So, what would happen if you upgrade from On-premise Exchange Connector or simply remove the Exchange Connector in Intune?

Here in this blog I remove the Exchange Online connector and test what happens on a iPad that is enrolled with Intune.

The user account has Conditional Access on Exchange Online enabled.

Conditional Access enabled


Enrolled the device with Intune and checked the Intune Management Portal that the device was registered and active


I now delete the Exchange Connection to see what happens on the iPad for the end-user.



Connection Deleted.

-> With the connection deleted you can still send and recieve mails from any device without any Conditional Access. As long as you enter the login credentials into any mail app it works.

Removed the device from the company portal app and severed the Intune connection. There is no conditional access so you can still send and recieve mails.

Then add the exchange connector again from and now my device should be blocked since Conditional access prevents non-enrolled devices from reading mail.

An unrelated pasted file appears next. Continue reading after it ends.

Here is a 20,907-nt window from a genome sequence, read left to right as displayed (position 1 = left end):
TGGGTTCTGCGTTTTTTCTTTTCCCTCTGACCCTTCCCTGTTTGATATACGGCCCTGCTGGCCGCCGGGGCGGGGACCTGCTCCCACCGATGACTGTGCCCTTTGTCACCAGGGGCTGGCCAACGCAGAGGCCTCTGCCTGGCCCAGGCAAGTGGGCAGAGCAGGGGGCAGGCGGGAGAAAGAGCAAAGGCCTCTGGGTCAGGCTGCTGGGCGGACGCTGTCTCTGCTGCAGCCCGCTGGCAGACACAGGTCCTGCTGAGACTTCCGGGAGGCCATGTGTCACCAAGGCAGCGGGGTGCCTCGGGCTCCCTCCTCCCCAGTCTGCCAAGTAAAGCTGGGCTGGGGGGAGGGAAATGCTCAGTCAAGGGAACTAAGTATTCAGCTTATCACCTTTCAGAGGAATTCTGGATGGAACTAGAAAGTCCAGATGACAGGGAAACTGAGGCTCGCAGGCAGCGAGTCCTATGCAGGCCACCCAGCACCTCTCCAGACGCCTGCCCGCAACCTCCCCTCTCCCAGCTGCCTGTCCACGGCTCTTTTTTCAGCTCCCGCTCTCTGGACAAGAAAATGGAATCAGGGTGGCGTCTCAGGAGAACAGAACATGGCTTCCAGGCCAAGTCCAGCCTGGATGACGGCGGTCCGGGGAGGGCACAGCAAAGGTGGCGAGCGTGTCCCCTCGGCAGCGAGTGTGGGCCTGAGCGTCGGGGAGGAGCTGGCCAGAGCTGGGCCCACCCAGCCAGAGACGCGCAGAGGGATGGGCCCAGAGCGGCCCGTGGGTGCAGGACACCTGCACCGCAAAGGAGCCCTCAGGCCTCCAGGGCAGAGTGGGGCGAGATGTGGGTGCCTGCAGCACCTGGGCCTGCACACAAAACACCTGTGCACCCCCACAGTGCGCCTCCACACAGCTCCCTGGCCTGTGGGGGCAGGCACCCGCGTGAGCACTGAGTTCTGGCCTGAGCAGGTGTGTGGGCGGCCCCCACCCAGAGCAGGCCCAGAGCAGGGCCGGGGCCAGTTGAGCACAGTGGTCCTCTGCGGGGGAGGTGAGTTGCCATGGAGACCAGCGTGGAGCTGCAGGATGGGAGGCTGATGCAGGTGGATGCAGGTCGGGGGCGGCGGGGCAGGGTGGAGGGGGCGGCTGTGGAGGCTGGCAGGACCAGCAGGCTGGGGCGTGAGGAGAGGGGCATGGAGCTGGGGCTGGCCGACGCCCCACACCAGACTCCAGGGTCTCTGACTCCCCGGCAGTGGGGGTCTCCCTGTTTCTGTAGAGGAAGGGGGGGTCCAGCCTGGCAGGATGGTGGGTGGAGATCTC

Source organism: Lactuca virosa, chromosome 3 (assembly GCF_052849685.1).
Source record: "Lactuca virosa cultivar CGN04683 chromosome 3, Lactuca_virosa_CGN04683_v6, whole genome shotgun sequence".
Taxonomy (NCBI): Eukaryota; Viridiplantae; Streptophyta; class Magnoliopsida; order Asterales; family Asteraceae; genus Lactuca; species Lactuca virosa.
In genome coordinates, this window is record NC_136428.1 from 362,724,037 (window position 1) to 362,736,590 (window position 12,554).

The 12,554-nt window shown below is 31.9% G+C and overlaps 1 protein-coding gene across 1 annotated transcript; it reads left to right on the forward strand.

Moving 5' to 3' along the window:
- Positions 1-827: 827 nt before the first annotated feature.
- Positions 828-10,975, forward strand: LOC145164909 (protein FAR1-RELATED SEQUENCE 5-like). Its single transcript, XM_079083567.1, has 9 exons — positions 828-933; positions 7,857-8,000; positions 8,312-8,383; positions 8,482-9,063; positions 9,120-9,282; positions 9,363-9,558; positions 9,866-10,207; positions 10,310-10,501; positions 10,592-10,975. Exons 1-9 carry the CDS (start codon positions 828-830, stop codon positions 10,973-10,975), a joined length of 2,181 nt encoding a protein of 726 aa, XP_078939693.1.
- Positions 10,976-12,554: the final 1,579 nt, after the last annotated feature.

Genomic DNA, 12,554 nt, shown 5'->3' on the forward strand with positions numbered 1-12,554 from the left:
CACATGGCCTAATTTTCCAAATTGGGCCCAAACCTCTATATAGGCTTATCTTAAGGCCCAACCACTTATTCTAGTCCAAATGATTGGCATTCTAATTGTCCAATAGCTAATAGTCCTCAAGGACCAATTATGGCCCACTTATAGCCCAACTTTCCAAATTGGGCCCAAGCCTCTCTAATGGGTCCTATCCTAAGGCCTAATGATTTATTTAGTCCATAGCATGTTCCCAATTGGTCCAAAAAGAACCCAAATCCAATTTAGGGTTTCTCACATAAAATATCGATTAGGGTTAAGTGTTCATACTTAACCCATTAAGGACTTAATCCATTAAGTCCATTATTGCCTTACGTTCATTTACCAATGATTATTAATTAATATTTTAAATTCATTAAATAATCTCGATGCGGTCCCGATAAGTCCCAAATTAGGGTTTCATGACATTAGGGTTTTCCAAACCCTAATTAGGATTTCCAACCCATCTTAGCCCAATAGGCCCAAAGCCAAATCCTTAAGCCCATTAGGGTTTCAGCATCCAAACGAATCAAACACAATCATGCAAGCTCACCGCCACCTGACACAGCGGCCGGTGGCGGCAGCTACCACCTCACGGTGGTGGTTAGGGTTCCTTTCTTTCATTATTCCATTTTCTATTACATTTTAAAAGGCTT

Nothing will happen untill the service has synced with exchange so click the “Run Fast Sync”button


A prompt will appear, just close it.

Exchange Conditional Access will now apply to all acounts again. If you have a device which is approved in Intune, no action required. If it is not enrolled in Intune you will have to enroll it.

After some hours when Exchange discovered that this device is not enrolled anymore it will also block mail. This takes about two hours.

Exchange Conditional Access on existing mailbox
Notice the top email asking for renrollment.

Background: The Exchange Connector sends power shell cmdlets to the exchange server. In the Azure AD Microsoft saves the ActiveSync ID with the ID of the Object or Device. This enables our service to block or allow certain devices from reading email. The comprehensive overview of what the connector does can be found here: